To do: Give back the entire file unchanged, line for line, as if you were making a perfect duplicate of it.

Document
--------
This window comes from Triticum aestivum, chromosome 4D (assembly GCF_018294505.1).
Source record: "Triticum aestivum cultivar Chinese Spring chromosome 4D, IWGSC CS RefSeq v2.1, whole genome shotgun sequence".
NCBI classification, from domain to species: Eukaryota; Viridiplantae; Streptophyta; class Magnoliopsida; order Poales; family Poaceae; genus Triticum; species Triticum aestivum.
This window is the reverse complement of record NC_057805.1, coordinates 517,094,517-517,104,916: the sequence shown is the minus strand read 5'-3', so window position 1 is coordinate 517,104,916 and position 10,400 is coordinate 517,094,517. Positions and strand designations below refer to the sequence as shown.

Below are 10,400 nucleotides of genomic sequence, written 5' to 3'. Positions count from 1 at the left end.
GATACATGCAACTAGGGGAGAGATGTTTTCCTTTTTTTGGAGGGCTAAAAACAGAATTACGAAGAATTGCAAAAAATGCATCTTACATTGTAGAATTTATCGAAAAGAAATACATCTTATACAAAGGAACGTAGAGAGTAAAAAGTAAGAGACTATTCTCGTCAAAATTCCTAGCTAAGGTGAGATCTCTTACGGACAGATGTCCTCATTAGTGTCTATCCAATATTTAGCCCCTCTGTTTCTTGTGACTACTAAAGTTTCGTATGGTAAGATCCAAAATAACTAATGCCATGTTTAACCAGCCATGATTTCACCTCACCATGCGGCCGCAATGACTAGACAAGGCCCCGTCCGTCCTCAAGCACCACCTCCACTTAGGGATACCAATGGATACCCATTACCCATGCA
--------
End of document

This window comes from Triticum aestivum, chromosome 4D (assembly GCF_018294505.1).
Source record: "Triticum aestivum cultivar Chinese Spring chromosome 4D, IWGSC CS RefSeq v2.1, whole genome shotgun sequence".
NCBI classification, from domain to species: Eukaryota; Viridiplantae; Streptophyta; class Magnoliopsida; order Poales; family Poaceae; genus Triticum; species Triticum aestivum.
This window is the reverse complement of record NC_057805.1, coordinates 517,094,517-517,104,916: the sequence shown is the minus strand read 5'-3', so window position 1 is coordinate 517,104,916 and position 10,400 is coordinate 517,094,517. Positions and strand designations below refer to the sequence as shown.

Below are 10,400 nucleotides of genomic sequence, written 5' to 3'. Positions count from 1 at the left end.
GATACATGCAACTAGGGGAGAGATGTTTTCCTTTTTTTGGAGGGCTAAAAACAGAATTACGAAGAATTGCAAAAAATGCATCTTACATTGTAGAATTTATCGAAAAGAAATACATCTTATACAAAGGAACGTAGAGAGTAAAAAGTAAGAGACTATTCTCGTCAAAATTCCTAGCTAAGGTGAGATCTCTTACGGACAGATGTCCTCATTAGTGTCTATCCAATATTTAGCCCCTCTGTTTCTTGTGACTACTAAAGTTTCGTATGGTAAGATCCAAAATAACTAATGCCATGTTTAACCAGCCATGATTTCACCTCACCATGCGGCCGCAATGACTAGACAAGGCCCCGTCCGTCCTCAAGCACCACCTCCACTTAGGGATACCAATGGATACCCATTACCCATGCA